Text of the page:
class X {}
        def x = new X()
        def cl = {x}
        def dehyd = cl.dehydrate()
        dehyd.@x = null
        def bos = new ByteArrayOutputStream()
        bos.withObjectOutputStream {
            it << dehyd
        }
        

        But apart from not being user friendly, it beats the concept of "dehydrate" which is to allow closure serialization. We have several possibilities here:

        1. make dehydrate iterate on the closure properties, and if a property is not serializable, nullify it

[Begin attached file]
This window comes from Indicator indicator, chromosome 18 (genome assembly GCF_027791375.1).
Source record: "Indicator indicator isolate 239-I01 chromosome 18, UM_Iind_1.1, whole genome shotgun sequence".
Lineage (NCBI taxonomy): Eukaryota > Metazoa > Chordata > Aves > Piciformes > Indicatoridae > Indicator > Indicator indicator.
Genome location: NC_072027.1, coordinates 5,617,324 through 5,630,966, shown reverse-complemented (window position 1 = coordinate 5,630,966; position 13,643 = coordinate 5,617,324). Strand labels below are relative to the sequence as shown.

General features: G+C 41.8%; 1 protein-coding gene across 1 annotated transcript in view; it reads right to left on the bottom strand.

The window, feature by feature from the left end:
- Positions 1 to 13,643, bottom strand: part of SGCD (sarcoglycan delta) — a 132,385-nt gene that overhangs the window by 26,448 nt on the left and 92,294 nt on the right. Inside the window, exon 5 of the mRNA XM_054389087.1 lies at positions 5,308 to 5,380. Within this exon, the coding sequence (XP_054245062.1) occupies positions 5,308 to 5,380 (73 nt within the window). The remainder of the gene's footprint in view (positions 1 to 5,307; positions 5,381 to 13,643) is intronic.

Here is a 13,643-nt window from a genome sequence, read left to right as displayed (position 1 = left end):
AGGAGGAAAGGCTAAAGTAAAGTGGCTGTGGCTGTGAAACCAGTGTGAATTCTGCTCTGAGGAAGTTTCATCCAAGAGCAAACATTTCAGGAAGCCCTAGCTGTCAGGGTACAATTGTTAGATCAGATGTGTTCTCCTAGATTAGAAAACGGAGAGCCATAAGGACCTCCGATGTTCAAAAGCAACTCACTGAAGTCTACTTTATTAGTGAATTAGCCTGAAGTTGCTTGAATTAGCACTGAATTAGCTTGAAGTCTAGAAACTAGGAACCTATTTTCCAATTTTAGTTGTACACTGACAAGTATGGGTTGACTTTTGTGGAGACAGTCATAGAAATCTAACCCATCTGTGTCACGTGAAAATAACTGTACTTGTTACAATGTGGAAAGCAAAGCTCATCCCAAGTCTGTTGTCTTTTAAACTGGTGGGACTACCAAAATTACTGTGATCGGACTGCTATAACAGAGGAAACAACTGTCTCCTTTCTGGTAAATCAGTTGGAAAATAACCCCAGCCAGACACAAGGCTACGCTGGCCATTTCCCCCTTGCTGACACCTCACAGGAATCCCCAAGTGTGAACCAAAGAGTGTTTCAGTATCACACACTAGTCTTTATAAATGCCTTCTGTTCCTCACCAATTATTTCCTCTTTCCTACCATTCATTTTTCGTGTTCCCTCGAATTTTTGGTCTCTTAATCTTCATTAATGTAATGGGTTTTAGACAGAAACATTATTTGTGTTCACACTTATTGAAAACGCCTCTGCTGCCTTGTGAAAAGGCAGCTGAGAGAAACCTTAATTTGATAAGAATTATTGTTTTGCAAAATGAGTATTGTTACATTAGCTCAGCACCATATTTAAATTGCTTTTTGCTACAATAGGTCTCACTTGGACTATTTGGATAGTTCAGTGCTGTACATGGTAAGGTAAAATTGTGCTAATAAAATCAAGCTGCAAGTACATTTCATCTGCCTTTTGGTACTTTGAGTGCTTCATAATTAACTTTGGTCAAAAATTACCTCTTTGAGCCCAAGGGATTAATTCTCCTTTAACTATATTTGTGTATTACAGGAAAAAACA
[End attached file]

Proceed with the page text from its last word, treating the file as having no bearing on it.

• rehydrate would then take an optional parameter, a map, which allows setting the "missing" properties after deserialization
        • possibly, if a closure has another closure as a field member, we could recursively dehydrate them, but rehydrating would be a little more complex process
          2. make dehydrate throw an exception in that case

        I don't really like the idea of a method which wants to make things serializable to fail with an exception if a non serializable member is found (why do this with owner, ... then ?). But as I did not have the need for closure serialization like you did, perhaps you could give us your opinion on that ?

        Show